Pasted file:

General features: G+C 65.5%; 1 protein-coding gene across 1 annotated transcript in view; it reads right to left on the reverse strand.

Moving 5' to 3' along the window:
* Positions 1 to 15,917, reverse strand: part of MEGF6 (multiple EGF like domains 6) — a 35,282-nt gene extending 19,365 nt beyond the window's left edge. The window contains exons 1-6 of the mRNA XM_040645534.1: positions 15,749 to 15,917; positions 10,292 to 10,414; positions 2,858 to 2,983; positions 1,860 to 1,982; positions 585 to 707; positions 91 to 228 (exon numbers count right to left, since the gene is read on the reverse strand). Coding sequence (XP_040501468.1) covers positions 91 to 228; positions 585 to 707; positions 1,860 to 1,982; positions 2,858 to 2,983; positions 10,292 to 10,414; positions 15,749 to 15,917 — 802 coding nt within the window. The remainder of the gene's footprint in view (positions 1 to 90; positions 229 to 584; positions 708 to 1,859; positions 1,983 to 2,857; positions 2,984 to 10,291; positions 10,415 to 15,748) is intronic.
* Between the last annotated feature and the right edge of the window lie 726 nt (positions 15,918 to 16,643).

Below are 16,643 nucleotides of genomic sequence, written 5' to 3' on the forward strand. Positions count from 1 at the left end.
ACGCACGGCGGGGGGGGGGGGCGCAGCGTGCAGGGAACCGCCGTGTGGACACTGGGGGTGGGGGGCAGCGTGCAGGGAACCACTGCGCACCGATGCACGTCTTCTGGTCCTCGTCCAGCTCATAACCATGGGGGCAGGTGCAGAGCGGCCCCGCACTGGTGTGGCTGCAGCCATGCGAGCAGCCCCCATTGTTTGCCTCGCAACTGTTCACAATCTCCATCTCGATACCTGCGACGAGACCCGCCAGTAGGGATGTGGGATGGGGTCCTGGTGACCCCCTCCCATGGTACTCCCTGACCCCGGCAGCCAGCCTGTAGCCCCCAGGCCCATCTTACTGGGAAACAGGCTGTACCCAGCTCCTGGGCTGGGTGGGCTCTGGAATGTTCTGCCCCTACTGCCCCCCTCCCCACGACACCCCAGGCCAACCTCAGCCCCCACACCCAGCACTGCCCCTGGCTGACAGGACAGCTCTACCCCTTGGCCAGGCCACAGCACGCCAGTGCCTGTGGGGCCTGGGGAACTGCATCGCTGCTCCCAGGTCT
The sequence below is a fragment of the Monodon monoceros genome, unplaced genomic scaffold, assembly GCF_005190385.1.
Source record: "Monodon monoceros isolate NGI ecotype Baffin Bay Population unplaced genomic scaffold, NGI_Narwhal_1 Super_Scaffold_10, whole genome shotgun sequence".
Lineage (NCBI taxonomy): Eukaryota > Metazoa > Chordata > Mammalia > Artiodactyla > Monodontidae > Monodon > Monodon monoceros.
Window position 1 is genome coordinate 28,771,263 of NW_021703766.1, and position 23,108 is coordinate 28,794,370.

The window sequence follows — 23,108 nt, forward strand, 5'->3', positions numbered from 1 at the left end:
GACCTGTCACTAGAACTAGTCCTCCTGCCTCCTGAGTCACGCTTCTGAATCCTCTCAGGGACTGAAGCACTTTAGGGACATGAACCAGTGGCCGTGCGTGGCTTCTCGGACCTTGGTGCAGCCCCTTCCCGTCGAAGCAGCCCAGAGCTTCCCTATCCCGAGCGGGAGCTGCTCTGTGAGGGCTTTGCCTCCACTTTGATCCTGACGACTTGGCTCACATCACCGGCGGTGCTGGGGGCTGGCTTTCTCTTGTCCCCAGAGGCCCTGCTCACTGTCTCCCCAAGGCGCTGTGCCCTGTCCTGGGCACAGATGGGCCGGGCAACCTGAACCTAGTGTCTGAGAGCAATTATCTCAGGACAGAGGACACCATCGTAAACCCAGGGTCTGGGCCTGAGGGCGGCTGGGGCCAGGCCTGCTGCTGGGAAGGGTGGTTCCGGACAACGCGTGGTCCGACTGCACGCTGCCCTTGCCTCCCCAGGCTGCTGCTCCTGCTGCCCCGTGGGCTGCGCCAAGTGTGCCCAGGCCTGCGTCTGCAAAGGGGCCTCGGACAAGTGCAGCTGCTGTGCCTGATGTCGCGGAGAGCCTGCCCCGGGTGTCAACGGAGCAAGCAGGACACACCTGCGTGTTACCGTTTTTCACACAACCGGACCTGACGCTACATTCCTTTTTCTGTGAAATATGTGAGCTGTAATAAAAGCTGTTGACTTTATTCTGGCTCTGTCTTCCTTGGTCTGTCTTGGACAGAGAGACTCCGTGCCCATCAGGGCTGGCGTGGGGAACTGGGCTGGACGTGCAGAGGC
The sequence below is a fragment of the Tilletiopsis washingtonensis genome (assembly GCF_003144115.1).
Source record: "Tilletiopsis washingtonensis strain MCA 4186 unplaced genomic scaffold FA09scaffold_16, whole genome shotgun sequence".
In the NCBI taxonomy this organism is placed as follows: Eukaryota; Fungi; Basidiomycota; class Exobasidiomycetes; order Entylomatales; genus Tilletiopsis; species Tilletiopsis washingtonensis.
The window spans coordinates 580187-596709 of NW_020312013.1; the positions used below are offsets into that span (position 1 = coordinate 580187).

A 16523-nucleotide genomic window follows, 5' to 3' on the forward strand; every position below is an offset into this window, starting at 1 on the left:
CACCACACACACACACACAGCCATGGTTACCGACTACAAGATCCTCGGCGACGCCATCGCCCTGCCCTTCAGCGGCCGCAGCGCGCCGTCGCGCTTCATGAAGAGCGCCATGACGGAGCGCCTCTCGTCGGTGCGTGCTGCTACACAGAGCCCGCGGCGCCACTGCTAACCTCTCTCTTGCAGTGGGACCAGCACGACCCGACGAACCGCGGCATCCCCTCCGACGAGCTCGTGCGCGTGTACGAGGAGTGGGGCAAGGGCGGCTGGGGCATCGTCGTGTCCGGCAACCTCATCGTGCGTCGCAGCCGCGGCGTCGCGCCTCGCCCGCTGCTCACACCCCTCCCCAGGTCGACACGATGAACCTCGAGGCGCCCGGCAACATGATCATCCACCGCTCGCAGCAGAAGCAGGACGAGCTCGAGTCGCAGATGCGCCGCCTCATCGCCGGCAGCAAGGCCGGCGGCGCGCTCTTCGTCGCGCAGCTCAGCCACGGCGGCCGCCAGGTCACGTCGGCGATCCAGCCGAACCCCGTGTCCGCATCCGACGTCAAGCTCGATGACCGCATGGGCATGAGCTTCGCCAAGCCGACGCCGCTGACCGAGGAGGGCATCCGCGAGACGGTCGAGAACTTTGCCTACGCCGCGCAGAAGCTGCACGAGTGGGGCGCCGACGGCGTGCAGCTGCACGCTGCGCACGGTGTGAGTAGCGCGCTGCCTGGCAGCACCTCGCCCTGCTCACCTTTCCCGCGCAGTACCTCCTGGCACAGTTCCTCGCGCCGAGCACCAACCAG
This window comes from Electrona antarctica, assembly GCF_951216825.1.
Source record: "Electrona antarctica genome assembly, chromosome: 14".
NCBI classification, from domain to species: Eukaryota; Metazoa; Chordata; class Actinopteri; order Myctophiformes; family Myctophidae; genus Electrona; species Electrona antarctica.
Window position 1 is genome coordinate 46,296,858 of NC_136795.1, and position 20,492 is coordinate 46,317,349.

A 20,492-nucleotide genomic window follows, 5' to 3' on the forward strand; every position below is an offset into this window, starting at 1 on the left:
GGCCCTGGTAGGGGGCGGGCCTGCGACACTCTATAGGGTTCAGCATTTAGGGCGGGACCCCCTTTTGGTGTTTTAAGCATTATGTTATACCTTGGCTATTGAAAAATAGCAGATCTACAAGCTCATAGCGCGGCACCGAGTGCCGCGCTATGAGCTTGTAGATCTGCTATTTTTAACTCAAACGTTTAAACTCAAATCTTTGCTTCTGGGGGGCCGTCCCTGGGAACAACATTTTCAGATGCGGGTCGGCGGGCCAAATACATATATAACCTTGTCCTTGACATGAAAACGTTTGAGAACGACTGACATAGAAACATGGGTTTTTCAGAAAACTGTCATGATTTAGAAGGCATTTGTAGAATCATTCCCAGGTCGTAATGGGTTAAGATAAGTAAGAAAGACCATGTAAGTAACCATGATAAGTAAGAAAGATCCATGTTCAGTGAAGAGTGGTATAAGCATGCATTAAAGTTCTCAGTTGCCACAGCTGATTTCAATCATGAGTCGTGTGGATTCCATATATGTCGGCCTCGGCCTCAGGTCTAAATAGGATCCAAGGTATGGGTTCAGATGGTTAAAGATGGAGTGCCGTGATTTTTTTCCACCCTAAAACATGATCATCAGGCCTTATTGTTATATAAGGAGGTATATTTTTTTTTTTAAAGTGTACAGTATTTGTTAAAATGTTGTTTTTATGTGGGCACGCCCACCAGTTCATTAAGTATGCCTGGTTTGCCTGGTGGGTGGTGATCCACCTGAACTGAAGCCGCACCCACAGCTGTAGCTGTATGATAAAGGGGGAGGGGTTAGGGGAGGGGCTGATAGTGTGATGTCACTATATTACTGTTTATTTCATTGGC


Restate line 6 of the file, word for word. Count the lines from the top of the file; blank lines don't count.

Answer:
ACGCACGGCGGGGGGGGGGGGCGCAGCGTGCAGGGAACCGCCGTGTGGACACTGGGGGTGGGGGGCAGCGTGCAGGGAACCACTGCGCACCGATGCACGTCTTCTGGTCCTCGTCCAGCTCATAACCATGGGGGCAGGTGCAGAGCGGCCCCGCACTGGTGTGGCTGCAGCCATGCGAGCAGCCCCCATTGTTTGCCTCGCAACTGTTCACAATCTCCATCTCGATACCTGCGACGAGACCCGCCAGTAGGGATGTGGGATGGGGTCCTGGTGACCCCCTCCCATGGTACTCCCTGACCCCGGCAGCCAGCCTGTAGCCCCCAGGCCCATCTTACTGGGAAACAGGCTGTACCCAGCTCCTGGGCTGGGTGGGCTCTGGAATGTTCTGCCCCTACTGCCCCCCTCCCCACGACACCCCAGGCCAACCTCAGCCCCCACACCCAGCACTGCCCCTGGCTGACAGGACAGCTCTACCCCTTGGCCAGGCCACAGCACGCCAGTGCCTGTGGGGCCTGGGGAACTGCATCGCTGCTCCCAGGTCT